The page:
[policy] When Tech Meets Policy...

Robert Bonomi bonomi at mail.r-bonomi.com
Tue Aug 14 11:58:31 UTC 2007

> From owner-nanog at merit.edu  Mon Aug 13 20:15:50 2007
> Date: Mon, 13 Aug 2007 19:37:09 -0500
> From: Carl Karsten <carl at personnelware.com>
> To: nanog at merit.edu
> Subject: Re: [policy] When Tech Meets Policy...
> J Bacher wrote:
> > 
> > Carl Karsten wrote:
> > 
> >>> That is, if you extend domains on credit w/o any useful accountability
> >>> of the buyer and this results in a pattern of criminality then the
> >>> liability for that fraud should be shared by the seller. 
> >>
> >> I am not sure tasting is criminal or fraud.
> > 
> > You got what you ordered. You used it.  You pay for it.  It's that simple.
> That doesn't make anything criminal or fraud any more than free samples.  If a 
> registrar wants to give a refund, I don't see anything wrong with that.
> It is not even close to that simple,

In and of itself, 'tasting' is neither criminal, nor fraudulent.

*HOWEVER*, available evidence suggests that a large proportion of 'tasting'
_is_ done "in furtherance/support of" criminal/fraudulent activities.

Registry operator data indicates that less than _six-tenths of one perecent_
of 'tasted' domains are kept by the taster.

Analysis of data from another registry operator suggests that that operator
is now processing roughly 3.25 _million_ *unpalatable* (i.e., _will_ be
returned) 'tasting' domain registrations =per=day=. 

IF we postulate there are 100 million registered names with that operator,
then the annualized number of _returned_ 'tasting' registrations is around
TEN TIMES the total number of registered domain names.

_IF_ the registry operator is at least breaking even on the entire registration
process -- 'real domains' plug 'tasting' -- then it would seem that the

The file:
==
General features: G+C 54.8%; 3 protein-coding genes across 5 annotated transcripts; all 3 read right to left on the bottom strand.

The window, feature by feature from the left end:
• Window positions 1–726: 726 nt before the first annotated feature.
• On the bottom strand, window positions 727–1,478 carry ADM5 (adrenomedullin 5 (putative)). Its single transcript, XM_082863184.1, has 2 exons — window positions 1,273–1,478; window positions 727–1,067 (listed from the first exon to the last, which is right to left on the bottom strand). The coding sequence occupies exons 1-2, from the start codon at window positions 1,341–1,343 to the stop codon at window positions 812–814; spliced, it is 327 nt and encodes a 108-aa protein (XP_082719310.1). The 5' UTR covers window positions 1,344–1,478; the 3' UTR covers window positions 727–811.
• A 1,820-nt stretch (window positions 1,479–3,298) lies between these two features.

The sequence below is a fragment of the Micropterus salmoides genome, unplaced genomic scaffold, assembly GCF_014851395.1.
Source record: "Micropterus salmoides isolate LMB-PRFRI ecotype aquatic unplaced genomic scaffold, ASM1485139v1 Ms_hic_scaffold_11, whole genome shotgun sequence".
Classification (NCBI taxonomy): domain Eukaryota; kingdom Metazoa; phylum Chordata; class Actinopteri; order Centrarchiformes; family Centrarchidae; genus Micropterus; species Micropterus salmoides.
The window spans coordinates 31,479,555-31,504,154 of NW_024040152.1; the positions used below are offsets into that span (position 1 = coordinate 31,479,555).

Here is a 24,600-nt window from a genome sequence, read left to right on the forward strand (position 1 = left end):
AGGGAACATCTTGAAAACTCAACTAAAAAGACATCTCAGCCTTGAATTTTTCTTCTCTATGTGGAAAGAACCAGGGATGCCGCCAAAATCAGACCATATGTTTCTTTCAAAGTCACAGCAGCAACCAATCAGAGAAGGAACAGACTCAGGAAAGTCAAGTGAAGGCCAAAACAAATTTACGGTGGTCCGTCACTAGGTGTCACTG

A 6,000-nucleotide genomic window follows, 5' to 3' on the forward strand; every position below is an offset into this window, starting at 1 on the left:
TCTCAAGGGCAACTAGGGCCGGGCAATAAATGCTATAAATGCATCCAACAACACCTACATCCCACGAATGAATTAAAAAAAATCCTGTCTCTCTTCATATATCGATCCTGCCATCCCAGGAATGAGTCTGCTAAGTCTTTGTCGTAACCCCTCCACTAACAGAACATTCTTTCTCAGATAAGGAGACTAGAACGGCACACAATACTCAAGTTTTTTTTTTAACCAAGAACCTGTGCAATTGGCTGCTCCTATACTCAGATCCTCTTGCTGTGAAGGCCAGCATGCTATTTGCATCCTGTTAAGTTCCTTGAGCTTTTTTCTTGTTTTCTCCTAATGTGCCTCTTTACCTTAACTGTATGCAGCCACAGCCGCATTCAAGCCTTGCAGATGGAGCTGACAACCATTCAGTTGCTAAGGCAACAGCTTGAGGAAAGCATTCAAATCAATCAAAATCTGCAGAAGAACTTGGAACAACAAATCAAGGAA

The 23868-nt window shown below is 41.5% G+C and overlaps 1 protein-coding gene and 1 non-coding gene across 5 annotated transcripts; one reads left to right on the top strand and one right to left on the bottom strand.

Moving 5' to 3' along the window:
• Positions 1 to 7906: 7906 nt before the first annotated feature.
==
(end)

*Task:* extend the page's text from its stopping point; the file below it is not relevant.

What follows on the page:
registry-operator fee for registration of a domain registration could be 
reduced _by_a_factor_of_ten_, if tasting was the same price as a real 

On the other hand, if the free tasting is 'out of hand' to the point where
registry operators are 'in the red' due to the 'incremental' costs thereof,
*that* problem also needs to be addressed.  Life could be _really_ interesting
if a registry operator contract came up for renewal, and _nobody_ bid.

Anybody with _reasonable_ "plan ahead" skills can live with a week between
name registration submission, and the name going 'live' -- given that they do
know, _immediately_ that the registration is successful.  Those who have
'urgent' need should pay a premium for 'expidited' service -- and those who
have a _legitimate_ need for such service will not balk at paying a 
significant premium for that service. It _IS_ worth 'big bucks' to them,
because, even at that price, it is '_much_ cheaper than the alternative'. 

I'd suggest:
  1) one week latency between registration and entry into the TLD nameservers.
  2) 50% (of 1-year registration fee) 'penalty' for cancelling the registration
     before it hits the TLD servers.
  3) $250 'surcharge' (to registrant) for 'immediate' _irrevocable_ recording 
     in the TLD nameservers,  25% of that surcharge to be retained by the
     registrar, 25% to the registry operator, and 50% to IANA.

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